Writing a Resignation Letter in Canada

How to Write a Resignation Letter in Canada

Writing a resignation letter is an excellent way to inform your employer about your exit from the company formally. It is crucial to write a resignation letter to formalize the details of your departure. However, writing a resignation letter can be a bit tricky, some elements must be included while some must be left out of your letter.

It is essential to know how and what to write in a resignation letter to communicate your departure from an organization correctly. This article will walk you through how to write a resignation letter in Canada with some samples.

What is a Resignation Letter?

A resignation letter is a formal document that tells an employer about an employee’s exit from their job. It can be in a printed letter or an email message. Generally, a resignation letter should be short and precise. It should state the employee’s intention to quit, their last day, and how they will be handing over their duties.

In another light, a resignation letter is also an addition to your employee’s file in the organization. It helps the HR department collate the number of staff remaining, who left and on what basis. Generally, it aids the smooth running of staff in an organization.

Although a resignation letter is not a legal requirement, it is advisable to write one to enable your employer and the company to make necessary arrangements for a smooth transition. Most organizations usually request a month’s notice when an employee decides to quit.

This notice helps the organization find a suitable replacement or train co-worker to carry on your duties. A written and signed document is required even if you give verbal confirmation of your intention to resign. This will help your organization process any exit benefit due to you.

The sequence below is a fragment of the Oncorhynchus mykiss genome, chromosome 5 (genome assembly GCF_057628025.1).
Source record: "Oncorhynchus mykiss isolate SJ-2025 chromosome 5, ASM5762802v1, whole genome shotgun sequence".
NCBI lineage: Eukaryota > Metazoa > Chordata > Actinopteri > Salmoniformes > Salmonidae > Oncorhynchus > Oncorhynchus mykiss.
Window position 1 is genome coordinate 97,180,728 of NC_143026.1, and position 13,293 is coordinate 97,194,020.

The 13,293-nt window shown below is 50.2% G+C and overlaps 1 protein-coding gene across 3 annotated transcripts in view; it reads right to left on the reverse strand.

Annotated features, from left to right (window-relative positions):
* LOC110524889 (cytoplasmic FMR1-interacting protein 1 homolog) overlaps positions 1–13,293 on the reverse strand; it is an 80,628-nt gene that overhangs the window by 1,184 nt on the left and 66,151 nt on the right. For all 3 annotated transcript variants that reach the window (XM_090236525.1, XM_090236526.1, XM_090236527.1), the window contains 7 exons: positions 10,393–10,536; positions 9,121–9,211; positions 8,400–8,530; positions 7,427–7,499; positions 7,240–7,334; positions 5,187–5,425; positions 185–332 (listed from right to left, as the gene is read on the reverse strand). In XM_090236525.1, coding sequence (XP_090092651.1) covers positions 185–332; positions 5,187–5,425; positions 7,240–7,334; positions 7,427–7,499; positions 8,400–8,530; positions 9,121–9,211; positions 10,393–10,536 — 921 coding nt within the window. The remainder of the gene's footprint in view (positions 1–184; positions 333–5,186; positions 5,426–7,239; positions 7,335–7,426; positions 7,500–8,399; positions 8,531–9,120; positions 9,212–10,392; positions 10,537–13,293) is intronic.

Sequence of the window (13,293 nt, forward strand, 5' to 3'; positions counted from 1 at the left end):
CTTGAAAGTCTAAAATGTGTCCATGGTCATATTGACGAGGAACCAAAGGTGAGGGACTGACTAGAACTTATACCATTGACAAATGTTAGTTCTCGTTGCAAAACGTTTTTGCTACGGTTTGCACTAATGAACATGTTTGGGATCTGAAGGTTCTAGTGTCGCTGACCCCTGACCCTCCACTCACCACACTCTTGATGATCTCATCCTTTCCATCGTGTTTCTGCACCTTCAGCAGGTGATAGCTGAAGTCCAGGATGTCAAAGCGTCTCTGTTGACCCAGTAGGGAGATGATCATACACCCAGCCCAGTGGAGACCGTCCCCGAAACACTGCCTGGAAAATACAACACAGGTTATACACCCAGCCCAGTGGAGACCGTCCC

How to Write a Resignation Letter

Once you decide to resign, it is essential to quit gracefully and professionally. Ensure to keep the letter short, devoid of unnecessary details, and straight to the point. When writing a resignation letter, the following should be factored in:

  • Personal Information

Your resignation letter should include your full name, position at the organization, contact details, and other information that might make it easy for the organization to get in touch with you.

  • Your intention to resign

It is essential to give your employer ample notice time before your quit. You can do this by writing a formal resignation letter. Once you submit your resignation letter, you should be prepared to move on. Although it is advisable to state that you are resigning, stating the reason should be a personal choice.

  • Appreciate your employer

Remember to appreciate your employer for the opportunities, knowledge, and exposure you have gained while working with the company. You can mention some of the things you valued most about working there.

  • State last day of employment

Since you cannot just resign abruptly in most organizations, it is vital to include your last day of employment in your letter. This information will ease the transition for both you and your employer.

  • Offer assistance